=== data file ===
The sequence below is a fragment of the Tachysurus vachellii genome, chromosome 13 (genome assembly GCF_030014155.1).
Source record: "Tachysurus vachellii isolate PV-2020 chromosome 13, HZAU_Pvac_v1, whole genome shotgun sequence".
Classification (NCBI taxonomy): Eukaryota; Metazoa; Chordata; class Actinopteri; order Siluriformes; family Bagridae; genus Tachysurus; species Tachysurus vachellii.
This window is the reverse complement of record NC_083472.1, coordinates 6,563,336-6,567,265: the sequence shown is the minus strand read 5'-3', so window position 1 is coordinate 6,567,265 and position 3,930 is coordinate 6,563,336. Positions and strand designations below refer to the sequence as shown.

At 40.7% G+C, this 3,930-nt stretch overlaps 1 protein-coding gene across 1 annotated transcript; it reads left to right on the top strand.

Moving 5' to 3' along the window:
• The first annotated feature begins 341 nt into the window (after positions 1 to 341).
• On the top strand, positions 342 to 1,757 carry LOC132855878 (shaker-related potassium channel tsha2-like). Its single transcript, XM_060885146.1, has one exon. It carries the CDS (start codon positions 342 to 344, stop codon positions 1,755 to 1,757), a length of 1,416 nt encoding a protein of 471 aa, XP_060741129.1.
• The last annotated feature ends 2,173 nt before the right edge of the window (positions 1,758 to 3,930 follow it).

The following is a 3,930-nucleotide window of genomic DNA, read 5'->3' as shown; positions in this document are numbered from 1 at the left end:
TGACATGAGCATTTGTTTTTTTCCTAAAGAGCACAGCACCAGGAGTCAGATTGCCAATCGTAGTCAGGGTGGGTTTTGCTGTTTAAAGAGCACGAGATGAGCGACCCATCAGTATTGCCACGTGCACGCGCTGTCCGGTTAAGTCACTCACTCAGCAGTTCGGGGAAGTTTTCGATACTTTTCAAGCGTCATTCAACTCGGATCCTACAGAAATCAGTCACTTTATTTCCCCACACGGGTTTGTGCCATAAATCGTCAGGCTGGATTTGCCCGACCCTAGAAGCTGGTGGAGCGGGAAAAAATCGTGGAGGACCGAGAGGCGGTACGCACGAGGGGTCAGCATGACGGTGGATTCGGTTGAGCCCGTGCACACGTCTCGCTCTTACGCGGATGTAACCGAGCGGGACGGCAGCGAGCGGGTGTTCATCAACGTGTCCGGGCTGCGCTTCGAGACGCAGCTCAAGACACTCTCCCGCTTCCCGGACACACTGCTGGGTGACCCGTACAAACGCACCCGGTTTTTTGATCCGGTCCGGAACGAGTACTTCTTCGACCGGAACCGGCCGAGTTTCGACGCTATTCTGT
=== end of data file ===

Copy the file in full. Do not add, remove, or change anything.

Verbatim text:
The sequence below is a fragment of the Tachysurus vachellii genome, chromosome 13 (genome assembly GCF_030014155.1).
Source record: "Tachysurus vachellii isolate PV-2020 chromosome 13, HZAU_Pvac_v1, whole genome shotgun sequence".
Classification (NCBI taxonomy): Eukaryota; Metazoa; Chordata; class Actinopteri; order Siluriformes; family Bagridae; genus Tachysurus; species Tachysurus vachellii.
This window is the reverse complement of record NC_083472.1, coordinates 6,563,336-6,567,265: the sequence shown is the minus strand read 5'-3', so window position 1 is coordinate 6,567,265 and position 3,930 is coordinate 6,563,336. Positions and strand designations below refer to the sequence as shown.

At 40.7% G+C, this 3,930-nt stretch overlaps 1 protein-coding gene across 1 annotated transcript; it reads left to right on the top strand.

Moving 5' to 3' along the window:
• The first annotated feature begins 341 nt into the window (after positions 1 to 341).
• On the top strand, positions 342 to 1,757 carry LOC132855878 (shaker-related potassium channel tsha2-like). Its single transcript, XM_060885146.1, has one exon. It carries the CDS (start codon positions 342 to 344, stop codon positions 1,755 to 1,757), a length of 1,416 nt encoding a protein of 471 aa, XP_060741129.1.
• The last annotated feature ends 2,173 nt before the right edge of the window (positions 1,758 to 3,930 follow it).

The following is a 3,930-nucleotide window of genomic DNA, read 5'->3' as shown; positions in this document are numbered from 1 at the left end:
TGACATGAGCATTTGTTTTTTTCCTAAAGAGCACAGCACCAGGAGTCAGATTGCCAATCGTAGTCAGGGTGGGTTTTGCTGTTTAAAGAGCACGAGATGAGCGACCCATCAGTATTGCCACGTGCACGCGCTGTCCGGTTAAGTCACTCACTCAGCAGTTCGGGGAAGTTTTCGATACTTTTCAAGCGTCATTCAACTCGGATCCTACAGAAATCAGTCACTTTATTTCCCCACACGGGTTTGTGCCATAAATCGTCAGGCTGGATTTGCCCGACCCTAGAAGCTGGTGGAGCGGGAAAAAATCGTGGAGGACCGAGAGGCGGTACGCACGAGGGGTCAGCATGACGGTGGATTCGGTTGAGCCCGTGCACACGTCTCGCTCTTACGCGGATGTAACCGAGCGGGACGGCAGCGAGCGGGTGTTCATCAACGTGTCCGGGCTGCGCTTCGAGACGCAGCTCAAGACACTCTCCCGCTTCCCGGACACACTGCTGGGTGACCCGTACAAACGCACCCGGTTTTTTGATCCGGTCCGGAACGAGTACTTCTTCGACCGGAACCGGCCGAGTTTCGACGCTATTCTGT